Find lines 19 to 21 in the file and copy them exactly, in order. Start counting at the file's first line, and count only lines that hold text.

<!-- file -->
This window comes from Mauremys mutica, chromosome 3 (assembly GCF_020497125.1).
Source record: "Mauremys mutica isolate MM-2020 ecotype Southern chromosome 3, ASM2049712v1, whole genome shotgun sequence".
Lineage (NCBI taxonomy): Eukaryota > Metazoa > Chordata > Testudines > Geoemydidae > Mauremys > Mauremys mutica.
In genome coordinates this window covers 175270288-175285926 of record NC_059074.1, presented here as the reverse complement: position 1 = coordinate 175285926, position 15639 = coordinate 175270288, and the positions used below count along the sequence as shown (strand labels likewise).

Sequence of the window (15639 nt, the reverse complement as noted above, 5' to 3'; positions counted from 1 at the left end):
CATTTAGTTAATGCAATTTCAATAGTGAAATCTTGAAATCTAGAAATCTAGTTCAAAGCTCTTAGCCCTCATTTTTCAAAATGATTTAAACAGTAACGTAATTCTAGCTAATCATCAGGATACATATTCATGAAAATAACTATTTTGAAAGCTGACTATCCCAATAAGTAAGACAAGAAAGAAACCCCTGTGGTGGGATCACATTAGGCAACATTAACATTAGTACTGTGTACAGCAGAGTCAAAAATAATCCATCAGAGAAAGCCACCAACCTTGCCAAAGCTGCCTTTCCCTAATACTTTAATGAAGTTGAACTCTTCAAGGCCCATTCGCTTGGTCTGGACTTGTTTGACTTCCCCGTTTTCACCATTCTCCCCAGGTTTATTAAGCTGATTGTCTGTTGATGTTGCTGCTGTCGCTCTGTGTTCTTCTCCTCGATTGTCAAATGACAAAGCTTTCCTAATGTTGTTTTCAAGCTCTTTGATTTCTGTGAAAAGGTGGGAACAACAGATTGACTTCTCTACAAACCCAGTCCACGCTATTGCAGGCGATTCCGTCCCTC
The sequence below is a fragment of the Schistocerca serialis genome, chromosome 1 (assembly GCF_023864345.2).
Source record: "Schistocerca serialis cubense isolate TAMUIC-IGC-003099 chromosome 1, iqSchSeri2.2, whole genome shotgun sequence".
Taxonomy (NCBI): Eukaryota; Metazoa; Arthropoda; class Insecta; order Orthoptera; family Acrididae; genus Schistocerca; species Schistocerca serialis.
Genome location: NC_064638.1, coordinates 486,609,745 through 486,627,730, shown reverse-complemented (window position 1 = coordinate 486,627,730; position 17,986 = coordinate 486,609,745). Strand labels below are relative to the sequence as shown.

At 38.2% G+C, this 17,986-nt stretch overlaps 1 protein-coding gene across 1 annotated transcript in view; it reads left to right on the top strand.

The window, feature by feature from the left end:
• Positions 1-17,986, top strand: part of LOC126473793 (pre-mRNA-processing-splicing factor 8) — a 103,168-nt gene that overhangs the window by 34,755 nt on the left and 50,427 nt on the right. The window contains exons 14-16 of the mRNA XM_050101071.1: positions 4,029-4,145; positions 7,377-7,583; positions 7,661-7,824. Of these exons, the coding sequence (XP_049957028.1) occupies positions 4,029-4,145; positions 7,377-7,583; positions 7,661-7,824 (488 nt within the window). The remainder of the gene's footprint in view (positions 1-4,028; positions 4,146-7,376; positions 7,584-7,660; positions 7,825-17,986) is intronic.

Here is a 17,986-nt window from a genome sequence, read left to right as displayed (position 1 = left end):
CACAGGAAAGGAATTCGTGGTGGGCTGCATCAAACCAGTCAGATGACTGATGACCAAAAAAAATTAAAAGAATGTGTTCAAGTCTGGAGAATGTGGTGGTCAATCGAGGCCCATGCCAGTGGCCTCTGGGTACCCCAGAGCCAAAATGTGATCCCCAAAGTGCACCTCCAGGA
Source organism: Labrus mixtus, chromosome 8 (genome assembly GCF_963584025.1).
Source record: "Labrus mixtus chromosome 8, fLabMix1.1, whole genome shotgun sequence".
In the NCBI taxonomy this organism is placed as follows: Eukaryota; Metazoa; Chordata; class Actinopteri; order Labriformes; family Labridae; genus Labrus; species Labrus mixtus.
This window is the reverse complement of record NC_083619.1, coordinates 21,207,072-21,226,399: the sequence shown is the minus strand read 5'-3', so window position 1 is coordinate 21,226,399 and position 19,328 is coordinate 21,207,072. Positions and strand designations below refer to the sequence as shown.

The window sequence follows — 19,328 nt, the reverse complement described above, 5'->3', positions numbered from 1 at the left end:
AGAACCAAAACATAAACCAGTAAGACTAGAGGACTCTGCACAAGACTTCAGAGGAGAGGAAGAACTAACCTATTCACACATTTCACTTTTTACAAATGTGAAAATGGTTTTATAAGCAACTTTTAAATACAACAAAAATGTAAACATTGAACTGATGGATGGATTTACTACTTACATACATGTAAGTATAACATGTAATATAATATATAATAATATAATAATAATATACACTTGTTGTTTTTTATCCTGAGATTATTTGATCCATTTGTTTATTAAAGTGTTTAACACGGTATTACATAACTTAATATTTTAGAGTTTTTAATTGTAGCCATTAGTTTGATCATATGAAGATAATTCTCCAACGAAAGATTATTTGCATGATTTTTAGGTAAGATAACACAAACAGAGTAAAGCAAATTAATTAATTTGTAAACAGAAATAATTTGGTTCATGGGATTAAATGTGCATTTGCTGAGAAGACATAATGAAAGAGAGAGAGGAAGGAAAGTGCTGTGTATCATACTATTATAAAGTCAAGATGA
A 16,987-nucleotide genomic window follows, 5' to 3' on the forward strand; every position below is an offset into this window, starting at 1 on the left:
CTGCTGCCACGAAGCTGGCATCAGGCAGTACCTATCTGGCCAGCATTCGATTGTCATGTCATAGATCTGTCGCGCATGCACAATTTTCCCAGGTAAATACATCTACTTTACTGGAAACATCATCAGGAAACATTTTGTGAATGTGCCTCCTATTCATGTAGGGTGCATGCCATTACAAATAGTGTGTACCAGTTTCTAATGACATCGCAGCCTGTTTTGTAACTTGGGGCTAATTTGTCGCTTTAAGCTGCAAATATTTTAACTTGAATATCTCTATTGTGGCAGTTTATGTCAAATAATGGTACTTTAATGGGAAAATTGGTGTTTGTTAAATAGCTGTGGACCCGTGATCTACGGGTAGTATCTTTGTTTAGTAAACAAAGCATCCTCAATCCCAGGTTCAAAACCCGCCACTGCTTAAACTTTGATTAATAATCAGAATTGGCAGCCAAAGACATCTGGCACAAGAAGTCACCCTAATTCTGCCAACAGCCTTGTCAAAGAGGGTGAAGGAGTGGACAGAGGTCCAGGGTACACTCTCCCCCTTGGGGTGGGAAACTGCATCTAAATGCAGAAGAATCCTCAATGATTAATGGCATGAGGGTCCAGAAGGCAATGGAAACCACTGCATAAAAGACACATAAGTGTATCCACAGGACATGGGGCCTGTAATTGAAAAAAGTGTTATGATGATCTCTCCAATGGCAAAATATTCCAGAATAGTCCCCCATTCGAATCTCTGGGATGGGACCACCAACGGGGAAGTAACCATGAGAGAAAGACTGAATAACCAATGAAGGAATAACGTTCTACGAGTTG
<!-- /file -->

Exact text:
This window is the reverse complement of record NC_083619.1, coordinates 21,207,072-21,226,399: the sequence shown is the minus strand read 5'-3', so window position 1 is coordinate 21,226,399 and position 19,328 is coordinate 21,207,072. Positions and strand designations below refer to the sequence as shown.

The window sequence follows — 19,328 nt, the reverse complement described above, 5'->3', positions numbered from 1 at the left end:
AGAACCAAAACATAAACCAGTAAGACTAGAGGACTCTGCACAAGACTTCAGAGGAGAGGAAGAACTAACCTATTCACACATTTCACTTTTTACAAATGTGAAAATGGTTTTATAAGCAACTTTTAAATACAACAAAAATGTAAACATTGAACTGATGGATGGATTTACTACTTACATACATGTAAGTATAACATGTAATATAATATATAATAATATAATAATAATATACACTTGTTGTTTTTTATCCTGAGATTATTTGATCCATTTGTTTATTAAAGTGTTTAACACGGTATTACATAACTTAATATTTTAGAGTTTTTAATTGTAGCCATTAGTTTGATCATATGAAGATAATTCTCCAACGAAAGATTATTTGCATGATTTTTAGGTAAGATAACACAAACAGAGTAAAGCAAATTAATTAATTTGTAAACAGAAATAATTTGGTTCATGGGATTAAATGTGCATTTGCTGAGAAGACATAATGAAAGAGAGAGAGGAAGGAAAGTGCTGTGTATCATACTATTATAAAGTCAAGATGA